Over the last six months, the IDF's Combat Engineering Corps quietly adopted a series of new secret technologies. These new purchases were so covert, they were completely classified--until now.
With most of these new features now in place, we spoke with Lt. Col. Raanan Ben-Jacob, a senior officer in the Combat Engineering Corps, who revealed some of the de-classified new "toys" of the Combat Engineers:
"We have different types of charges against different types of threats. Some are to breach walls, while others are used against armored vehicles."
1) The "Thunder"
"Thunder" functions like the M-18 Claymore mines, scattering thousands of fragments in a wide angle, but it's so small that it fits in the soldier's pocket. It can be set up very quickly--plus, due to its small size, it's hard for enemy forces to detect during an ambush.
2) The "Fox" & the "Frame Breaker"
The "Fox" is a door breaching charge tool roughly the size of a human arm. After applying it to a door, the soldier can run a short fuse to a safe spot and activate it, or detonate the charge from a greater distance with the help of a remote. In case they need to enter the building another way, soldiers can also use the "Frame Breaker" designed to cut through walls like a hot knife through butter. Lt. Col. Ben-Jacob explains:
"A powerful blast opens the wall, without exposing the soldiers. It's the same principle that was used in Operation Defensive Shield, but back then this tool wasn't available. The Frame Breaker was actually designed based on many lessons learnt from that operation."
3) The Timer
Dealing with all those explosives is pretty dangerous--especially knowing that a device could go off at the wrong minute. The famous Combat Engineers slogan is "silver beret, golden people", but it's often extended to "...with platinum legs", due to the dangers of the job. So how to avoid losing limbs in an untimely explosion?
"We have a completely new timing mechanism that just got deployed to the forces... Just like in a movie, you set the trigger and you see the time running backwards. This new timer can be applied to any kind of explosives, regardless of size or weight. The Corps also just got a new wireless timer system which can initiate the detonation from a mile away."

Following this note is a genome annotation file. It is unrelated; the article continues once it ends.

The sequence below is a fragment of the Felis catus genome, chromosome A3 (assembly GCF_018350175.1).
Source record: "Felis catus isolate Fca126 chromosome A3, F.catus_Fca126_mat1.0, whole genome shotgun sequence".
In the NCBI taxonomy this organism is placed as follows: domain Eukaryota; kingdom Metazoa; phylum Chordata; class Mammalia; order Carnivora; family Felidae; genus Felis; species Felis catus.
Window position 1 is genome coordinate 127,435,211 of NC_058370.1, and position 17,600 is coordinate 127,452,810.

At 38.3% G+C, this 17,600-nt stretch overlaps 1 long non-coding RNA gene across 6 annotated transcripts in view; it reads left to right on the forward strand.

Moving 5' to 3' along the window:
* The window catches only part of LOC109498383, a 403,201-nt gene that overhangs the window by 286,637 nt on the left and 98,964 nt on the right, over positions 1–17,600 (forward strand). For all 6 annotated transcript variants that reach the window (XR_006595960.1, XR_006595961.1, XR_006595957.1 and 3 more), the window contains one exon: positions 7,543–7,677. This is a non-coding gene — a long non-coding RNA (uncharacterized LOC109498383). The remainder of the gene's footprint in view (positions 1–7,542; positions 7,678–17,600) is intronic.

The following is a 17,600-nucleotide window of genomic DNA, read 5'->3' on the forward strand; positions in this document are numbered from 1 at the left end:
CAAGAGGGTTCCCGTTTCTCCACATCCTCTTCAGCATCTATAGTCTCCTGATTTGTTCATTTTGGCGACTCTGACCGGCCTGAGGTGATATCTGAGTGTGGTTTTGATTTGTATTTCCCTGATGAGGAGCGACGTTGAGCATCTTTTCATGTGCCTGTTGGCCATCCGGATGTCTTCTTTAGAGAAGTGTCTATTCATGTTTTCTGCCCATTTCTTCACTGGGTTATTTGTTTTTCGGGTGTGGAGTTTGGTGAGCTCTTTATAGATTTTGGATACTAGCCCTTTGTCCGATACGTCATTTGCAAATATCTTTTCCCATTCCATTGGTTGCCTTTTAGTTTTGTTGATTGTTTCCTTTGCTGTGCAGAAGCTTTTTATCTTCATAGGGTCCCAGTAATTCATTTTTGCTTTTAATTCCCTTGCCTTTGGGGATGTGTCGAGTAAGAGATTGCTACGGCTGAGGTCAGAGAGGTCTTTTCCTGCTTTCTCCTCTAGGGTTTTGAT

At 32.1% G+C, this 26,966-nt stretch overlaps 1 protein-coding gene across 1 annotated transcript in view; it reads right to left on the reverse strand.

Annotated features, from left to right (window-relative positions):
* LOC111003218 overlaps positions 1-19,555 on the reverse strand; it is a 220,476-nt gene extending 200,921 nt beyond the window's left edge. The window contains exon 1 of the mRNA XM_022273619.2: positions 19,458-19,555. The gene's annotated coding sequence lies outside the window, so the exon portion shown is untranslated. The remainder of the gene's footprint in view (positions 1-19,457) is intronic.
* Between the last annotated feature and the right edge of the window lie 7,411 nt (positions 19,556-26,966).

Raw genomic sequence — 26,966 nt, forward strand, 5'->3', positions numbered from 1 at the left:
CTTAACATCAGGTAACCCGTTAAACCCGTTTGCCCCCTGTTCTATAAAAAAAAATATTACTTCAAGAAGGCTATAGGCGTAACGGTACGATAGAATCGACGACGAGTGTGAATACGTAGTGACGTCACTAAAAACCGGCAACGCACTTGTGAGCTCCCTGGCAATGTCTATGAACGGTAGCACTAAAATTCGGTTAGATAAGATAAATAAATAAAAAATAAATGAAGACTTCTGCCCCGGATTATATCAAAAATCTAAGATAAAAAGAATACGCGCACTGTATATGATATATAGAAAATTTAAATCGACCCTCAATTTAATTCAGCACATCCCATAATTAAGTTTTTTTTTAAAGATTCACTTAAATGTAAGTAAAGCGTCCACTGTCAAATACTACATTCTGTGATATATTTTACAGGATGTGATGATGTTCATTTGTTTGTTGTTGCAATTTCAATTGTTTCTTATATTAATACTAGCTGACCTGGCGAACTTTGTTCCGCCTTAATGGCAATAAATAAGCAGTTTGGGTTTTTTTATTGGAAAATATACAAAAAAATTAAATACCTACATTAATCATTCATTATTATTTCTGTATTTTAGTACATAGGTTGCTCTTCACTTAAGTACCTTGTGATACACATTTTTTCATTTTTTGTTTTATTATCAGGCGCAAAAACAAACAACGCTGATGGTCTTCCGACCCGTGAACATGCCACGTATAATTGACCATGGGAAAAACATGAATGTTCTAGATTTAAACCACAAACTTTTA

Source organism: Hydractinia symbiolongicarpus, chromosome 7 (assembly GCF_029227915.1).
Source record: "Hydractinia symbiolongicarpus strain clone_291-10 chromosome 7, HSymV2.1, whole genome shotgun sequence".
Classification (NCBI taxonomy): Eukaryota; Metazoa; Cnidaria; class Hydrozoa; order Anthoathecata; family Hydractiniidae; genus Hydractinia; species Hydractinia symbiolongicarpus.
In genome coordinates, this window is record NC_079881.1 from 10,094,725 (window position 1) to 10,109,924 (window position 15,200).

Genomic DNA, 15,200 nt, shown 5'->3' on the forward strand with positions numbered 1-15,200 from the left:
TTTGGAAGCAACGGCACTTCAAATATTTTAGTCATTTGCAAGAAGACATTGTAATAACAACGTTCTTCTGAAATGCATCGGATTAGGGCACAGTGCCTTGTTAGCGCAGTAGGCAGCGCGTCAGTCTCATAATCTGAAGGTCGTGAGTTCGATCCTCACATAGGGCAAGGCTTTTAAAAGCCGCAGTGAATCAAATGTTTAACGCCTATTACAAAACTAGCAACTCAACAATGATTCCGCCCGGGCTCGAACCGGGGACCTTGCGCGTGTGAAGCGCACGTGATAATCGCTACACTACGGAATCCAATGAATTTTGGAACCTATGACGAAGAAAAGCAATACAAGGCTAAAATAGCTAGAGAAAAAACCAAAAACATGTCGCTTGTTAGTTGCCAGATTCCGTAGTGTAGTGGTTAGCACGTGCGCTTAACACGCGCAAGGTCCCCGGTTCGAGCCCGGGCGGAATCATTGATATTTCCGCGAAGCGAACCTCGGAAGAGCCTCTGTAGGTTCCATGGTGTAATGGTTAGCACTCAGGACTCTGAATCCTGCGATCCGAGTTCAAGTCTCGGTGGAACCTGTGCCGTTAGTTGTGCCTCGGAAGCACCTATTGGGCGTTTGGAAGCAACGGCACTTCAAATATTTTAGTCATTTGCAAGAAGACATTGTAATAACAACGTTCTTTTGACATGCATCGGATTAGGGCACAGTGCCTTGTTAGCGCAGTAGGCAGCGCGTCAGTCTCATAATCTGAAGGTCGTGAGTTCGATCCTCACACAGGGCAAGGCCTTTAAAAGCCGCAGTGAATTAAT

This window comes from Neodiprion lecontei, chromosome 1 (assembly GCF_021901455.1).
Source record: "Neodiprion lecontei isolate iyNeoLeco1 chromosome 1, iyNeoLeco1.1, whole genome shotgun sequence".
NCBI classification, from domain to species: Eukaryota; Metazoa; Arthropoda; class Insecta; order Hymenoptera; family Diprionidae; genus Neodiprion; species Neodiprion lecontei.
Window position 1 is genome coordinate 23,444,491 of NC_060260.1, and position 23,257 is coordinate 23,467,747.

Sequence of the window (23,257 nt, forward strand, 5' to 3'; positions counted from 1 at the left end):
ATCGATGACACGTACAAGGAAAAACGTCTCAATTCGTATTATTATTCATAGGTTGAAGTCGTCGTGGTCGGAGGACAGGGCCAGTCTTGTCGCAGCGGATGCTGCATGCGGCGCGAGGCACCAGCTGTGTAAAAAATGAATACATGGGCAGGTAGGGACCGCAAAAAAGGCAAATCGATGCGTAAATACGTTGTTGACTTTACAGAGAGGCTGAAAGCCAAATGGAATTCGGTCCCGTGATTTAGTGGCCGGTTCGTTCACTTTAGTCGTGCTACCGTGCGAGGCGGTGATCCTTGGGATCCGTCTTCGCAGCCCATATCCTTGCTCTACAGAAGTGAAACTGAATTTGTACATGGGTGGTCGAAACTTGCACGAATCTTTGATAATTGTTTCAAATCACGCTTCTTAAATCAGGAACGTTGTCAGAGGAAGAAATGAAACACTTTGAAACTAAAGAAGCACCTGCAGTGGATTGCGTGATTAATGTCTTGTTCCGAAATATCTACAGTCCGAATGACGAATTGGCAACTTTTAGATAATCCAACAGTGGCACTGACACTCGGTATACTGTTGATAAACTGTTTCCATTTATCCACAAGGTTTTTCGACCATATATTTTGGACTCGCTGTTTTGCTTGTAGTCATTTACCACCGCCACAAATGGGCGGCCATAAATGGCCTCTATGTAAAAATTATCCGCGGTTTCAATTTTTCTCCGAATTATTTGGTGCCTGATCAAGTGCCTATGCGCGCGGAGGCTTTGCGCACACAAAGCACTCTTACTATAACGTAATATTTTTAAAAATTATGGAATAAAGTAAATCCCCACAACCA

Timing is everything, after all.
4) The "Snatcher"
Sometimes however, the job calls for some bigger tools, especially when dealing with minefields. The "Snatcher" joins the already existing "Tzefa Shirion" (Viper) system and operates in a similar way:
"It's a sabotage system containing a ton of C4 that is fired from an armored personell carrier to a previously defined distance. Once in the air, the Snatcher deploys a string of charges which upon detonation create a blast-wave, disabling mines hidden in the ground."
5) The APC Puma
Older but by no means lesser is the APC Puma, another mine-clearing system recently renovated. Based on the British Centurion Tank, it is an armored personell carrier equipped with 20 missiles filled with a fuel-air explosive.
The missiles can be shot one by one or all together, spreading a cloud of fuel fumes which are then detonated. The mines blow up in the ground from the overpressure of the explosion. The result: No more minefield.
In addition, the Puma also comes with electronic equipment capable of detonating roadside bombs and jamming detonation signals. What an animal.
"The Puma was used a lot during the Second Lebanon War and in Operation Cast Lead. It causes less damage to the environment than, for example, the Viper. It's a great tool and a huge advantage in the field."
Combat Engineers are usually the first to enter enemy territory in order to "purify" areas from explosives and clear the way for the other forces. In light of this, the IDF's Combat Engineering Corps underwent a vast replenishment program in the last few years, which significantly improved its technological and operational capabilities. That's what we call excellence through innovation.